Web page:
A woman checks her cellphone in Los Angeles on March 20. Los Angeles County had announced a near-lockdown a day earlier in an effort to slow the spread of the coronavirus. (Frederic J. Brown/AFP via Getty Images)
A woman checks her cellphone in Los Angeles on March 20. Los Angeles County had announced a near-lockdown a day earlier in an effort to slow the spread of the coronavirus. (Frederic J. Brown/AFP via Getty Images)

While coverage of the COVID-19 pandemic consumes the nation’s news, people whose most common pathway to political and election news is through social media are less likely than others to be closely following that coverage.

A chart showing those who get news mostly on social media less likely to be following coronavirus newsAnd more of these social media news consumers say they have seen at least some misinformation about the pandemic, according to a survey conducted March 10-16, 2020, as a part of Pew Research Center’s Election News Pathways project.

These responses may help explain another finding: Those who use social media as their most common news pathway – 18% of U.S. adults overall – fare comparatively poorly when it comes to answering a question about when a vaccine might be available. These findings come from a survey of 8,914 U.S. adults who are members of the Center’s American Trends Panel.

One way to understand news audiences in today’s complex environment is to look at consumers through the prism of their most common pathway for getting political news: print, radio, local television, national television, cable television, social media sites and news websites or apps.

A chart showing about two-in-ten U.S. adults get most of their political news on social mediaOverall, the 18% of Americans who are “social media first” stand out as younger, more likely to be Hispanic, and less interested in political news, though they aren’t strongly characterized by any particular partisan leaning.

More than half who rely most on social media for political news say they have encountered made-up news about COVID-19

About four-in-ten of those who depend on social media for their political and election news (37%) say they are following news about the outbreak very closely, the lowest percentage of any news pathway asked about. Those who mostly rely on local TV and radio are next-lowest, with 44% of each group saying they are following COVID-19 coverage very closely. That compares with about two-thirds (65%) of those who mostly rely on cable TV for political news.

Want to see more data on these questions?

To analyze these survey questions by additional media habits and demographic characteristics, visit the interactive tool and access the dataset.

In all, eight-in-ten social media news consumers say they have been following news of the outbreak at least fairly closely. While still a strong majority, it is again the lowest percentage for any of these seven news groups.

By way of comparison, 95% of those who primarily use cable television for political news, 94% who use national TV and 92% who rely on news websites have been following the outbreak fairly or very closely.

A chart showing majority of those who get most news from social media say they’ve seen at least some misinformation about the coronavirusAnd some of what social media news consumers have seen has been problematic. More than half (57%) of those who rely mostly on social media for news say they have encountered some or a lot of news and information about the outbreak that seemed completely made up. That is the highest percentage for any of the news pathway groups. It stands in especially stark contrast with the small portion of those who prefer print products for news, 37% of whom say they’ve come upon made-up news.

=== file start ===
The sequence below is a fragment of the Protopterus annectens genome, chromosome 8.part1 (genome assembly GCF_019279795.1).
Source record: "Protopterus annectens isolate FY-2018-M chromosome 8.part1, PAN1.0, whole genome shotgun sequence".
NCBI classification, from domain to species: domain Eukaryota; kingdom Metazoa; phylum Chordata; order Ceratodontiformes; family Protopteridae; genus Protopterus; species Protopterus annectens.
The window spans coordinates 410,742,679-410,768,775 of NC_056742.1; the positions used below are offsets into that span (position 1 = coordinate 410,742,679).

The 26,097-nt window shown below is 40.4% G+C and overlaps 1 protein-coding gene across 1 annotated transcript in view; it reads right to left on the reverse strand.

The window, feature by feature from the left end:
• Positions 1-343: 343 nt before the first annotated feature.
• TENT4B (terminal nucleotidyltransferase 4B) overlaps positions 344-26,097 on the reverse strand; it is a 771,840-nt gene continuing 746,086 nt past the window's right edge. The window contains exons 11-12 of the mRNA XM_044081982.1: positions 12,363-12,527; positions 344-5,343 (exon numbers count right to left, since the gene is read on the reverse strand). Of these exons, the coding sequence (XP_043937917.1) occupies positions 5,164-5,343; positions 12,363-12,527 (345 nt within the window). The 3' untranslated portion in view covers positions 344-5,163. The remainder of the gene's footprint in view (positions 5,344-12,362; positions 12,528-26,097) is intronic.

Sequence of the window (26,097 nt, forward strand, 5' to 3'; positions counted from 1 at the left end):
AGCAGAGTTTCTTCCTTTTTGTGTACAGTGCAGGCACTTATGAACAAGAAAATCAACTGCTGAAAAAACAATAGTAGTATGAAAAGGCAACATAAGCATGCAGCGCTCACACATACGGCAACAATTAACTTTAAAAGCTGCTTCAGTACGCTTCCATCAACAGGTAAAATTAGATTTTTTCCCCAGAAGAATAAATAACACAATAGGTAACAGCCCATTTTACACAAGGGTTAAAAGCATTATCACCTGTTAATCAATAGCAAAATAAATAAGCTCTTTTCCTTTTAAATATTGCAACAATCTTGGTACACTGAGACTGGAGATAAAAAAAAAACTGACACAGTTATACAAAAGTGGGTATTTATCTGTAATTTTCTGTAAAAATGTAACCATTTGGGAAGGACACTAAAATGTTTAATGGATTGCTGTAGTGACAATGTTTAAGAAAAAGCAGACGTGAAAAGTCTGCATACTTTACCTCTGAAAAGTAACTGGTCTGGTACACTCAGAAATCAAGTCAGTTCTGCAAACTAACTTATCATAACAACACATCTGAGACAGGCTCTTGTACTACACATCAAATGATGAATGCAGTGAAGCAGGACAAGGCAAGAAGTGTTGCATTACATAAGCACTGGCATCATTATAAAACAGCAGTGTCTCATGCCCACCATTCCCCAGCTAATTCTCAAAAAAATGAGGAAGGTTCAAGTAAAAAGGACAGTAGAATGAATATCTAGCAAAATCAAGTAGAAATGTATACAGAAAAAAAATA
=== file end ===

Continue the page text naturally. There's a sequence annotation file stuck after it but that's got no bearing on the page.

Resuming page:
Regarding the information they’ve seen coming from the media, social media news consumers were more likely than most to say that news sources have exaggerated the threat posed by the virus. Overall, 70% of them say the media greatly or slightly exaggerated the risks, with only those in the radio group (69%) and news website group (67%) as likely to see those exaggerations.

At the same time, 45% of social media news consumers say the media greatly exaggerated the risks – among the highest percentages of the seven groups, along with radio consumers (44%).

Social media users fare poorly on question about COVID-19 vaccine

A chart showing knowledge about coronavirus vaccine varies by where people turn most for political newsThe survey also asked if respondents know when a vaccine for COVID-19 might be available. About four-in-ten (37%) of the social media news consumers selected the answer that is in line with statements by public health experts: that it would take a year or more to become available. The only group with a similarly low percentage answering correctly is the local TV group, at 32%. At least half of all of the other groups said it would be a year or more.

This is primarily because a greater share of social media-first consumers express uncertainty. One-third of social media news consumers say they are not sure about the answer (33%), a number again rivaled only by local television users (33%).

On the most likely source of the new coronavirus, social media news consumers were also slightly more likely than those who turn to other pathways to say that the virus was created in a lab, either intentionally or unintentionally. However, this is more related to the fact that younger adults are more likely to give this answer, regardless of what platforms they use.

These measures and more can be explored further in the Election News Pathways data tool, where all of the data associated with this project is available for public use. You can read more about public opinion of COVID-19 here.